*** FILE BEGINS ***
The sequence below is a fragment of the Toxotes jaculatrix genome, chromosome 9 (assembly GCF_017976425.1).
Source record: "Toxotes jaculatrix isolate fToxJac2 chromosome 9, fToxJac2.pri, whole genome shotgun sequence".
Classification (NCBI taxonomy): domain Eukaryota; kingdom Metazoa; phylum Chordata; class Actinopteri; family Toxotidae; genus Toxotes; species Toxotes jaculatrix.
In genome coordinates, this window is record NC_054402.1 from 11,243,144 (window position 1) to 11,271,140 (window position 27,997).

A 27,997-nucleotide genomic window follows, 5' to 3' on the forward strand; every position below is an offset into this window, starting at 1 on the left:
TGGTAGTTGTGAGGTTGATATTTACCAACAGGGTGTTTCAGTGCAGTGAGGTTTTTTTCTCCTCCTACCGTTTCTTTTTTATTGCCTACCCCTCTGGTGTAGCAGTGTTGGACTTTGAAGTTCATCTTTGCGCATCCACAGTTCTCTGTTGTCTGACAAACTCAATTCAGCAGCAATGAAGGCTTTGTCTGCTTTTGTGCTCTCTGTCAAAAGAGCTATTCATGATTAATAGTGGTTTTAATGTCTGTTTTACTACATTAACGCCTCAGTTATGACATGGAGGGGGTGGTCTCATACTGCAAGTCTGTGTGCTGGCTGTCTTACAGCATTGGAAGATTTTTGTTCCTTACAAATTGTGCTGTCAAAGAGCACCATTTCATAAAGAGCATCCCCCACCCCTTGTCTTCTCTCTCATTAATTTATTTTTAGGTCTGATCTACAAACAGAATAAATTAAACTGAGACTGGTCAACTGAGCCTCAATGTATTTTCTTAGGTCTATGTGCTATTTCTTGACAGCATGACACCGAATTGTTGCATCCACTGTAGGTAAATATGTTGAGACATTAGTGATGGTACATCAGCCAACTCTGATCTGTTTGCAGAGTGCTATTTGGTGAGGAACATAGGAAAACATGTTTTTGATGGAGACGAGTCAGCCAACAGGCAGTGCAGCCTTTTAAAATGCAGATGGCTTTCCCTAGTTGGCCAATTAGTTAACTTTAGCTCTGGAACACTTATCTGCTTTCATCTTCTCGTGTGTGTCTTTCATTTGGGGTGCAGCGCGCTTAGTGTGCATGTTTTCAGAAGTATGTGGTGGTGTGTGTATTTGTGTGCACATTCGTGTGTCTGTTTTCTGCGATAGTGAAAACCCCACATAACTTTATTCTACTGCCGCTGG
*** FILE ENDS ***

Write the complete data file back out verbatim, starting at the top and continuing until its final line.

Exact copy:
The sequence below is a fragment of the Toxotes jaculatrix genome, chromosome 9 (assembly GCF_017976425.1).
Source record: "Toxotes jaculatrix isolate fToxJac2 chromosome 9, fToxJac2.pri, whole genome shotgun sequence".
Classification (NCBI taxonomy): domain Eukaryota; kingdom Metazoa; phylum Chordata; class Actinopteri; family Toxotidae; genus Toxotes; species Toxotes jaculatrix.
In genome coordinates, this window is record NC_054402.1 from 11,243,144 (window position 1) to 11,271,140 (window position 27,997).

A 27,997-nucleotide genomic window follows, 5' to 3' on the forward strand; every position below is an offset into this window, starting at 1 on the left:
TGGTAGTTGTGAGGTTGATATTTACCAACAGGGTGTTTCAGTGCAGTGAGGTTTTTTTCTCCTCCTACCGTTTCTTTTTTATTGCCTACCCCTCTGGTGTAGCAGTGTTGGACTTTGAAGTTCATCTTTGCGCATCCACAGTTCTCTGTTGTCTGACAAACTCAATTCAGCAGCAATGAAGGCTTTGTCTGCTTTTGTGCTCTCTGTCAAAAGAGCTATTCATGATTAATAGTGGTTTTAATGTCTGTTTTACTACATTAACGCCTCAGTTATGACATGGAGGGGGTGGTCTCATACTGCAAGTCTGTGTGCTGGCTGTCTTACAGCATTGGAAGATTTTTGTTCCTTACAAATTGTGCTGTCAAAGAGCACCATTTCATAAAGAGCATCCCCCACCCCTTGTCTTCTCTCTCATTAATTTATTTTTAGGTCTGATCTACAAACAGAATAAATTAAACTGAGACTGGTCAACTGAGCCTCAATGTATTTTCTTAGGTCTATGTGCTATTTCTTGACAGCATGACACCGAATTGTTGCATCCACTGTAGGTAAATATGTTGAGACATTAGTGATGGTACATCAGCCAACTCTGATCTGTTTGCAGAGTGCTATTTGGTGAGGAACATAGGAAAACATGTTTTTGATGGAGACGAGTCAGCCAACAGGCAGTGCAGCCTTTTAAAATGCAGATGGCTTTCCCTAGTTGGCCAATTAGTTAACTTTAGCTCTGGAACACTTATCTGCTTTCATCTTCTCGTGTGTGTCTTTCATTTGGGGTGCAGCGCGCTTAGTGTGCATGTTTTCAGAAGTATGTGGTGGTGTGTGTATTTGTGTGCACATTCGTGTGTCTGTTTTCTGCGATAGTGAAAACCCCACATAACTTTATTCTACTGCCGCTGG